Thursday, July 11, 2013

Mr. and Mrs. Wrong: Sharply funny "I Give It a Year" cuts the bull of most rom-coms

I Give It a Year (2013)
97 min., rated R.

Over a hundred times, you've seen a romantic comedy where Mr. Right and Ms. Right fall in love, have problems, and then fix their problems so they can stay together forever. This isn't that film. For all the lame-duck, bull-pucky American romantic comedies that trudge through the motions, the freshly funny and nearly anti-romantic but still blissfully satisfying "I Give It a Year" debunks the clichéd genre template and subverts the expectations of viewers who find comfort in happily-ever-afters. First off, it's a British production from Working Title Films, the same company to produce "Four Weddings and a Funeral," "Notting Hill," "Bridget Jones's Diary," and "Love Actually" (all with Hugh Grant), so it has a saltier, cheekier, sharp-as-cheddar sensibility than most star vehicles Hollywood churns out. Funnily enough, in a self-aware wink, a snarky side character equates the leads' wedding to "a Hugh Grant film." Secondly, it has the audacity to get all the lovey-dovey meet-cute business out of the way in the first minute and beg the viewer to root for the leading couple to separate already. Imagine that and it's not even getting a nationwide theatrical run.

Dan Mazer, one of the writers of 2006's "Borat: Cultural Learnings of America for Make Benefit Glorious Nation of Kazakhstan" and 2009's "Brüno," makes his directorial debut here and works from his own script, tracking the foibles and squabbles of the focal newlyweds' voltaile marriage. Josh (Rafe Spall) and Nat (Rose Byrne) become husband and wife after meeting at a party; he's a thinker and a writer, she's a doer and a high-flying brand consultant. They're told that the first year of marriage is the hardest, but they can't even make it to nine months. While residing in London and seeing a none-too-helpful marriage counselor (a toxically hilarious Olivia Colman), Josh and Nat realize they're mismatched but still blind themselves of their matches by trying to figure out their differences. Josh never officially broke it off with his former girlfriend, Chloe (Anna Faris), whom he's still close with, when she left for Africa on a work retreat, and Nat's new client, Guy (Simon Baker), is so dashing that she continues to take off her wedding ring in front of him. The next three months will be the fateful test to see if Josh and Nat are really meant to be.

Punched up with a peppery sharpness by Mazer, "I Give It a Year" is also served well by its entire ensemble. In the leading roles, Spall, so affable, goofy, and brilliantly comfortable at playing uncomfortable, and Byrne, spiky, lovely, and adorable, have been untested in the comedic world up to this time. The latter, especially after going head-to-head with Kristen Wiig in "Bridesmaids," proves to have crack comic timing and perfect facial expressions to match, even when her Nat can be quite the nag. Josh and Nat aren't really suited for one another, but we see both sides of the story and want to see them grow old, only with someone else. Of the two couples, Josh and Chloe are more appealing than Nat and Guy, but all four deserve someone. A contrived and more formulaic film would have unbelievably fixed its characters for the foregone conclusion we'd expect.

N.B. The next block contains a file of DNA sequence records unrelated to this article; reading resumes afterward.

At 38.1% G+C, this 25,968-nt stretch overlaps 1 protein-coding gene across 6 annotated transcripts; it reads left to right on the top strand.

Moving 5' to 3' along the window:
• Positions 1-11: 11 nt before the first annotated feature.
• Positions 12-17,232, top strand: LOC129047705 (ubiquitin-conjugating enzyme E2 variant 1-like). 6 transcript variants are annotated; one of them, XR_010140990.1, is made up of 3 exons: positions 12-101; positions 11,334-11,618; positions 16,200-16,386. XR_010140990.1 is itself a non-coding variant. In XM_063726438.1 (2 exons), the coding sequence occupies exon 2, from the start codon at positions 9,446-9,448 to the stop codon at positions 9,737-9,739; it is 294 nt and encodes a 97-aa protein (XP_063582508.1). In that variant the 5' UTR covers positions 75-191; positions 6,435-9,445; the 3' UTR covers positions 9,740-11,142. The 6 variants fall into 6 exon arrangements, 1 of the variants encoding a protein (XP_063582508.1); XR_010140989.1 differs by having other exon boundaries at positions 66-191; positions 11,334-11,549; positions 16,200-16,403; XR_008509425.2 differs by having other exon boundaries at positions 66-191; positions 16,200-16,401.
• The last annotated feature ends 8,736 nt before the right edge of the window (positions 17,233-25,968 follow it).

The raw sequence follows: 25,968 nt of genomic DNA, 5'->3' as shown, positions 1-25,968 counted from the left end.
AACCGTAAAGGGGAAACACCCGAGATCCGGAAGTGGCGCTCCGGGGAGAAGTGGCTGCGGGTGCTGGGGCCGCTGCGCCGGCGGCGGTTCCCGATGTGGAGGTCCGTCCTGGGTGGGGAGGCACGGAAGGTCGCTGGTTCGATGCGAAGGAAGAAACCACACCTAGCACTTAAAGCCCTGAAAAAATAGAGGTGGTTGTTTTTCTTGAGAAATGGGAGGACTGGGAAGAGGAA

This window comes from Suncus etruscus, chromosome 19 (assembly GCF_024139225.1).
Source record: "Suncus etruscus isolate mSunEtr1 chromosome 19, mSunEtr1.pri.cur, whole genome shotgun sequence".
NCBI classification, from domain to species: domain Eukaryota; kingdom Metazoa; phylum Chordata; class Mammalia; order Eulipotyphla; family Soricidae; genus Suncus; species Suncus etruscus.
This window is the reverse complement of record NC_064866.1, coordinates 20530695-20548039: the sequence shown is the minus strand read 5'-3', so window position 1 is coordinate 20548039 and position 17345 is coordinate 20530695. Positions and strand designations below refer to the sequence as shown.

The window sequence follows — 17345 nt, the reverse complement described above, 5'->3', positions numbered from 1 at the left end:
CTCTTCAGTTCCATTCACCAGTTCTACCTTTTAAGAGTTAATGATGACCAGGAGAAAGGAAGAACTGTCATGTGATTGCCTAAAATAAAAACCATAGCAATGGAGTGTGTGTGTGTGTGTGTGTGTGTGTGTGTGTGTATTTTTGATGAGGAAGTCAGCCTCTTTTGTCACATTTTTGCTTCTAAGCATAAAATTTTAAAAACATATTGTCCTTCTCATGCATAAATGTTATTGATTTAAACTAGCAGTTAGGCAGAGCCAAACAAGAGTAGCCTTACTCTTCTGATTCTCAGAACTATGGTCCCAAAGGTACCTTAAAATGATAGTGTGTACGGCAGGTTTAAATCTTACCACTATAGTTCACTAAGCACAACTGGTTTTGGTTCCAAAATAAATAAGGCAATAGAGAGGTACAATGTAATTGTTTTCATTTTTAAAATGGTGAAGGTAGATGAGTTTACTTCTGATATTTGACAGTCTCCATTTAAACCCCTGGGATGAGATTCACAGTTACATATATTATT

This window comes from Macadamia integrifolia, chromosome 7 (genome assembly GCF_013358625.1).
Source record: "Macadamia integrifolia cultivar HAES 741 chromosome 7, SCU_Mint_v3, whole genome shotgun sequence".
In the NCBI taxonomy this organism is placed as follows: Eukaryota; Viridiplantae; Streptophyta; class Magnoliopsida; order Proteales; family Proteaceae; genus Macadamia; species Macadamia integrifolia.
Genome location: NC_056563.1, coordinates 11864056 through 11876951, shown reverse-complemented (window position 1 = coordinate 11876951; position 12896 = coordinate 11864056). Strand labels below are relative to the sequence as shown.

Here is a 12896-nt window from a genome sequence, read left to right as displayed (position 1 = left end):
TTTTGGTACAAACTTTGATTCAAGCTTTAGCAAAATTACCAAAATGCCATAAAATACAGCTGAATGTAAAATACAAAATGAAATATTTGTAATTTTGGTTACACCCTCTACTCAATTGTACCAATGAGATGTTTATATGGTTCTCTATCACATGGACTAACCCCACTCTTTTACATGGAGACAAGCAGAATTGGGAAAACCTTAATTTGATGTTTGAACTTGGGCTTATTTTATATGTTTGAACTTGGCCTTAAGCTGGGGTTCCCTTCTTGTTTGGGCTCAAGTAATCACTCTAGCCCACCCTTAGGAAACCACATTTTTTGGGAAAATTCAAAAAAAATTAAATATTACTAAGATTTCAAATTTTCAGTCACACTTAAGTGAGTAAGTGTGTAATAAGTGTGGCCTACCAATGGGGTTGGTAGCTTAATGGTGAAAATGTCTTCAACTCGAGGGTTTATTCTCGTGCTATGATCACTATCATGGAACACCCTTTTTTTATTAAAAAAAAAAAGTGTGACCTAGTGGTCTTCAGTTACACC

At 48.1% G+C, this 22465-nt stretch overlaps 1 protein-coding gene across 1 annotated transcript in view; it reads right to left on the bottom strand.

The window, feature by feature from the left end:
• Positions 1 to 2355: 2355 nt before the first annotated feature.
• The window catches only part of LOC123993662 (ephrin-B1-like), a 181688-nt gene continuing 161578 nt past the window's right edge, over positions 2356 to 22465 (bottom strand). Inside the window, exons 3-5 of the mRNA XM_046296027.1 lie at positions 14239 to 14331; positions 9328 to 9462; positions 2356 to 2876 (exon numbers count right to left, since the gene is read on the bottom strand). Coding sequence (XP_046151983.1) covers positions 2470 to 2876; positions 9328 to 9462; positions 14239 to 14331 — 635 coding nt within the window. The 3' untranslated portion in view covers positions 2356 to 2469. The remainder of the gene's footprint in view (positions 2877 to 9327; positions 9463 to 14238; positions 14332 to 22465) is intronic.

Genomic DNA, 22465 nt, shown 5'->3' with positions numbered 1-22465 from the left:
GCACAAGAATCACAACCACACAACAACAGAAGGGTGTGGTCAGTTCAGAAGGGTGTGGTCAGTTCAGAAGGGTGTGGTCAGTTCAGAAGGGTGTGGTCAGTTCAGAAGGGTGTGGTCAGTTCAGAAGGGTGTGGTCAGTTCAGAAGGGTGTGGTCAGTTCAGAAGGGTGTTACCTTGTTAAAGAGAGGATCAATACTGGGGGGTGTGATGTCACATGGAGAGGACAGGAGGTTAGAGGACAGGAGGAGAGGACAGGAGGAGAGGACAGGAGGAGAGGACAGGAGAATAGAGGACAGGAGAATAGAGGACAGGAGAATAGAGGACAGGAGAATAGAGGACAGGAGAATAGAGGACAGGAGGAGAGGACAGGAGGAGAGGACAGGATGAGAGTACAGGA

As Chloe, an unusually frumpy but still wonderful Faris would seem to be underutilized as a comedic talent, until she hysterically owns a failed threesome scene where she can't seem to position herself. As the other love interest, Baker gets to play Guy as a smooth, charming guy, not the smarmy, totally unlikable womanizer he's used to playing or could have been written as. The rest of the supporting cast is more than welcome to hog the funniest and most scrumptiously tart lines, including Stephen Merchant as Danny, Josh's obnoxious best man and friend who suffers from a bad case of verbal diarrhea, causing one of the most cringe-inducing reception toasts in recent memory and Minnie Driver as Naomi, Nat's blunt, bitter sister who has a love-hate relationship with her punching-bag doctor husband (Jason Flemyng).

Much like last year's rapidly sharp-witted and emotionally honest "The Five-Year Engagement," this crowd-pleasing gem is accessible to mainstream audiences but never too broad to make its characters sink below their normal IQs. There are a number of laughs, none of them feeling shoehorned in as isolated sketches, like Josh and Nat being married by a minister with a coughing fit; a game of charades where Josh hands out naughty clues; an over-the-top declaration gone wrong with doves; a slyly executed gag with a intermittently humiliating photo show; and, most importantly, a convention-twisting declaration at Josh and Nat's anniversary dinner. Where there's humor, there are also nuggets of truth about incompatible relationships. 

And everybody loves a good soundtrack: there's a nice use of LoLo's cover of "Don't Dream It's Over," and Eurythmics' "Sweet Dreams (Are Made Of This)" and Starship's "We Built This City" are cleverly integrated into the story as songs that Nat butchers the lyrics to, much to the annoyance of Josh. If "I Give It a Year" doesn't completely rewrite the formula, it certainly doesn't sell out to formula in the end. There might only be so many stories to tell, but here, old chestnuts feel original like they once did in 1937's "The Awful Truth."

Grade: B +

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